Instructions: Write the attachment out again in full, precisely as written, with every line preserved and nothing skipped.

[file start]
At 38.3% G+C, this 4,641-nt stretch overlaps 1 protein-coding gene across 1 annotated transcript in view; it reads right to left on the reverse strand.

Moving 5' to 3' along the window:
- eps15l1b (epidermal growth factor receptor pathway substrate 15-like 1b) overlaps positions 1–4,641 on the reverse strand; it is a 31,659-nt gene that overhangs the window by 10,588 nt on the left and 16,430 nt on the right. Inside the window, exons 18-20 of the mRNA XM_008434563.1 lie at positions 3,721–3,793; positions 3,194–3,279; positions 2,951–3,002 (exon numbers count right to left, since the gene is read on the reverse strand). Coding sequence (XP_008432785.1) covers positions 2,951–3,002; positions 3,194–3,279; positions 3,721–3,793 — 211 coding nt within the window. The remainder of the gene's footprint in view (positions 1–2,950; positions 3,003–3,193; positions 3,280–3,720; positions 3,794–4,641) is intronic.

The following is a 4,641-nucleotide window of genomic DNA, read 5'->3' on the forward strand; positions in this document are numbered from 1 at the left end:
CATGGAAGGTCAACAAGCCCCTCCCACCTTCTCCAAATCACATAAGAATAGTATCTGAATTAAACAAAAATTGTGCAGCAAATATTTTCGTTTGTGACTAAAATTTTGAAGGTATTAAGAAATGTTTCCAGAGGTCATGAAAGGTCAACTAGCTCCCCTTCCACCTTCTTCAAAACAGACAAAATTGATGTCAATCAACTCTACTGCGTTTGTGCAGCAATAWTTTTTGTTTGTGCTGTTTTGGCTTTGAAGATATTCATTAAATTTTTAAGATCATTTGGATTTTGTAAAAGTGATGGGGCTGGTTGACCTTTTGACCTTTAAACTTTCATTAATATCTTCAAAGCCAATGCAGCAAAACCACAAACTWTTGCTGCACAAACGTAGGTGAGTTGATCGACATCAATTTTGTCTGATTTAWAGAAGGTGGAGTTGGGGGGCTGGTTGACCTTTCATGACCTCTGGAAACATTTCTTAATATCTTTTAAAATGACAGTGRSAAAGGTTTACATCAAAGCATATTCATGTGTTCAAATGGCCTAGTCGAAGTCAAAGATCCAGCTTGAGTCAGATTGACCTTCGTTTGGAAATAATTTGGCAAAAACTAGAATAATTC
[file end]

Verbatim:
At 38.3% G+C, this 4,641-nt stretch overlaps 1 protein-coding gene across 1 annotated transcript in view; it reads right to left on the reverse strand.

Moving 5' to 3' along the window:
- eps15l1b (epidermal growth factor receptor pathway substrate 15-like 1b) overlaps positions 1–4,641 on the reverse strand; it is a 31,659-nt gene that overhangs the window by 10,588 nt on the left and 16,430 nt on the right. Inside the window, exons 18-20 of the mRNA XM_008434563.1 lie at positions 3,721–3,793; positions 3,194–3,279; positions 2,951–3,002 (exon numbers count right to left, since the gene is read on the reverse strand). Coding sequence (XP_008432785.1) covers positions 2,951–3,002; positions 3,194–3,279; positions 3,721–3,793 — 211 coding nt within the window. The remainder of the gene's footprint in view (positions 1–2,950; positions 3,003–3,193; positions 3,280–3,720; positions 3,794–4,641) is intronic.

The following is a 4,641-nucleotide window of genomic DNA, read 5'->3' on the forward strand; positions in this document are numbered from 1 at the left end:
CATGGAAGGTCAACAAGCCCCTCCCACCTTCTCCAAATCACATAAGAATAGTATCTGAATTAAACAAAAATTGTGCAGCAAATATTTTCGTTTGTGACTAAAATTTTGAAGGTATTAAGAAATGTTTCCAGAGGTCATGAAAGGTCAACTAGCTCCCCTTCCACCTTCTTCAAAACAGACAAAATTGATGTCAATCAACTCTACTGCGTTTGTGCAGCAATAWTTTTTGTTTGTGCTGTTTTGGCTTTGAAGATATTCATTAAATTTTTAAGATCATTTGGATTTTGTAAAAGTGATGGGGCTGGTTGACCTTTTGACCTTTAAACTTTCATTAATATCTTCAAAGCCAATGCAGCAAAACCACAAACTWTTGCTGCACAAACGTAGGTGAGTTGATCGACATCAATTTTGTCTGATTTAWAGAAGGTGGAGTTGGGGGGCTGGTTGACCTTTCATGACCTCTGGAAACATTTCTTAATATCTTTTAAAATGACAGTGRSAAAGGTTTACATCAAAGCATATTCATGTGTTCAAATGGCCTAGTCGAAGTCAAAGATCCAGCTTGAGTCAGATTGACCTTCGTTTGGAAATAATTTGGCAAAAACTAGAATAATTC